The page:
“We’re going to need our young players to play like veterans and veterans to play with eagerness that some young players play with.”
The 2013 Duke team went 10-4 overall and 6-2 in the Atlantic Coast Conference after going 6-7 overall and 3-5 in league play in 2012.
The AAC will be have an officiating alliance with the ACC starting this season that Montgomery indicated could allow more physical play and fewer flags.
“We’ll see what we see,” said the third-year ECU coach.
In 2017, Clemson transfer Korrin Wiggins was in on a team-high 96 tackles. Jordan Williams was second with involvement in 89 stops. Both completed eligibility and their departure coincides with a complete makeover on the defensive unit. Alumnus David Blackwell is on board as the third defensive coordinator in two years.
“The scheme has changed a lot,” said defensive back Tim Irvin, who talks to his uncle, NFL Hall of Famer Michael Irvin, on a regular basis.
Linebacker Cannon Gibbs was in on 50 tackles last year and said that Blackwell has the unit’s attention.
“He obviously played here back in the ’90s when they were a very successful program,” Gibbs said. “Ever since then, he’s been nothing but that [successful] as a coach. We know he is very intelligent from a coaching standpoint. We’re going to listen to what he says. . . . We believe in him. He’s our boss. We’re going to do what he tells us.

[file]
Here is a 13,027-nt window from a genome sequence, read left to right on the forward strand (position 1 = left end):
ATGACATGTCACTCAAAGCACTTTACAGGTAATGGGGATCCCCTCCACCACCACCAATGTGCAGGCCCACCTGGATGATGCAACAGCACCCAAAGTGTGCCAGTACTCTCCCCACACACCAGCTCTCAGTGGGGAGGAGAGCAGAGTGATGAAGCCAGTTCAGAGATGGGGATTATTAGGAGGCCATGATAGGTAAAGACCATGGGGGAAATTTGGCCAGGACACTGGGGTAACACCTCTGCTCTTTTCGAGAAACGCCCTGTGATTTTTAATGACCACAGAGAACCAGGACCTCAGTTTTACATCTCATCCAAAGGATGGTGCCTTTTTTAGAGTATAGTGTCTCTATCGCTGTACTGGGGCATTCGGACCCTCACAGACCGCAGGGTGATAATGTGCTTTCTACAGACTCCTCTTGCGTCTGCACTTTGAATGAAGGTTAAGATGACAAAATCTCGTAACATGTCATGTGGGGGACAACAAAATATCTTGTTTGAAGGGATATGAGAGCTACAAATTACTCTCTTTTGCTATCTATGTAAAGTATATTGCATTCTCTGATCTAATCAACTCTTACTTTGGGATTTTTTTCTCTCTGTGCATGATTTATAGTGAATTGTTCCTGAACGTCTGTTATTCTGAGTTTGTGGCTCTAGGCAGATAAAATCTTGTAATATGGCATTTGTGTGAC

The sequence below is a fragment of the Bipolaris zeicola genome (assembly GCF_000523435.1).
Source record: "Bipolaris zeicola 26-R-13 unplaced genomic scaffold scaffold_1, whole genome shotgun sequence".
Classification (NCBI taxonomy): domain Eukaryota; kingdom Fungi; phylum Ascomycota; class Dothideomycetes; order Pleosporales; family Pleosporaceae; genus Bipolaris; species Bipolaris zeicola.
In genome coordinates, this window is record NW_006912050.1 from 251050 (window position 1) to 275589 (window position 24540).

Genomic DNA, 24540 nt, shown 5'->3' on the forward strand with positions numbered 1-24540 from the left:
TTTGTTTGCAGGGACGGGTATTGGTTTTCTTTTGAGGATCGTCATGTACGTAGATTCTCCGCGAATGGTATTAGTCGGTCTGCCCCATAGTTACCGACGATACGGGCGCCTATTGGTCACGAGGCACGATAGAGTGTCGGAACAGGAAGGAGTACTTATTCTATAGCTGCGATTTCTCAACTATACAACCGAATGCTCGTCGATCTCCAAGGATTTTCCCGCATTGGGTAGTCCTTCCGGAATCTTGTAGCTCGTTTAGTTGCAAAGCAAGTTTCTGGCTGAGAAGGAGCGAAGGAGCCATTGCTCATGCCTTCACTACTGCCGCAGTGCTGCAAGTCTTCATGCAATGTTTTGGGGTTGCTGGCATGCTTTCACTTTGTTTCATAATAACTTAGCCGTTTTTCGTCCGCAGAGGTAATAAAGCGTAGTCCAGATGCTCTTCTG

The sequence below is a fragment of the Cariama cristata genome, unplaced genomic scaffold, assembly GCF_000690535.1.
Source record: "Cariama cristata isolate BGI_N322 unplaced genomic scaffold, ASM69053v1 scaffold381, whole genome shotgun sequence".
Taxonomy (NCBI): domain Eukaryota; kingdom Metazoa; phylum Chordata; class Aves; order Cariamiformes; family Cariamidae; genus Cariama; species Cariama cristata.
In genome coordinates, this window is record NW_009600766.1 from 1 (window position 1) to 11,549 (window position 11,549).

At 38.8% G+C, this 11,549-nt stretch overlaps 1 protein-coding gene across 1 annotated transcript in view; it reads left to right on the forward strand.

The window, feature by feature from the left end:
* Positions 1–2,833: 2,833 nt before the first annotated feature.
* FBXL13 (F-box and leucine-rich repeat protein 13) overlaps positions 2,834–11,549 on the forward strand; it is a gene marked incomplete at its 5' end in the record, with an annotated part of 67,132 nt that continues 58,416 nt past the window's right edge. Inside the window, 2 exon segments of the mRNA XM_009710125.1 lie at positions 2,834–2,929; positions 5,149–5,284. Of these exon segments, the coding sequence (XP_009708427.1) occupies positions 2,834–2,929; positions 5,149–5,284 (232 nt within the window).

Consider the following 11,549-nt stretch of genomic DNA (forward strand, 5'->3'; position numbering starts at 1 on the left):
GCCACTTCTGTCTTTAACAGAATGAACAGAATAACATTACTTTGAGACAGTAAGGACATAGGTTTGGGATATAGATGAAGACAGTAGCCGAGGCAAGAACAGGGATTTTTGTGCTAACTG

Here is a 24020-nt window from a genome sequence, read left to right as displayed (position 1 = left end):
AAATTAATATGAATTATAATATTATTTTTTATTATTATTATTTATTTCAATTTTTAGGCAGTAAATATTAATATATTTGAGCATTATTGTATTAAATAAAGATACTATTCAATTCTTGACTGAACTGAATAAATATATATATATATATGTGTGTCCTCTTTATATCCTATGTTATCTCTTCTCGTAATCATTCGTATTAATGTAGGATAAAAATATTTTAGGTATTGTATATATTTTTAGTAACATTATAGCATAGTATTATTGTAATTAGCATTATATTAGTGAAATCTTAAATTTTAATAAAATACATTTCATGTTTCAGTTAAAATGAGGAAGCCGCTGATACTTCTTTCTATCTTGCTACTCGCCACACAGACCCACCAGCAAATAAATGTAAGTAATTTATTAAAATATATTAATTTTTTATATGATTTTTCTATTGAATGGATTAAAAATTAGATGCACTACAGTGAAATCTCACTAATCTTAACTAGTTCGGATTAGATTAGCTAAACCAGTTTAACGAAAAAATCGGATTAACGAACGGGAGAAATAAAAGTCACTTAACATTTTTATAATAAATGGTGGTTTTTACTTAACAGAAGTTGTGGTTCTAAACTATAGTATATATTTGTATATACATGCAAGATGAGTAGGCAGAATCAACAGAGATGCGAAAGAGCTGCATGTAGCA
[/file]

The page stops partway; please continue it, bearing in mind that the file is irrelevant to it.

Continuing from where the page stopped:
“Just his mentality. He’s really got us on the same page.”
New defensive coaches Rod Wright (line) and Daric Riley (safeties) join Blackwell, who will work with linebackers.
New offensive line coach Don Mahoney has retooled the front and the Pirates are looking for increased production from the ground game. That could take some pressure off the youthful quarterbacking corps and possibly keep the defense off the field for longer intervals.
Kirk Doll has returned as special teams coordinator. Punter John Young has transferred from West Virginia.
Doll said there is a lot of depth among the punt and kick returners. Jake Verity projects as the field goal kicker and Caleb Pratt returns to do kickoffs. Coverage teams likely will get a boost from more personnel as players can see action in four games under new regulations before losing redshirt status.
Offensive coordinator and quarterbacks coach Tony Petersen possibly will be able to evaluate Ahlers in game situations with the additional allowances, but also sees increased numbers as keeping the Pirates fresher and healthier overall for the demands of conference play.
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Doll was a senior defensive tackle at ECU in 1972 when the Pirates won the Southern Conference. He was serving as special teams coordinator at ECU in 2013, the last season which produced a bowl winner for the Pirates.
“When you go look at the new facility and the locker room and all that, then you look at Scales Field House, that’s where we started out,” Doll said. “That weight room is no longer in existence. The program has obviously come a long ways.
“I’m proud to be an East Carolina Pirate. A great group of people, the Pirate Club, has provided all this for us. Recruiting is going to help us get back. … There are a lot of good things happening and we’re looking forward to it. … All I can tell you is those guys are excited about the opportunity to showcase themselves.
“East Carolina, the Pirate family, will be very proud of them.”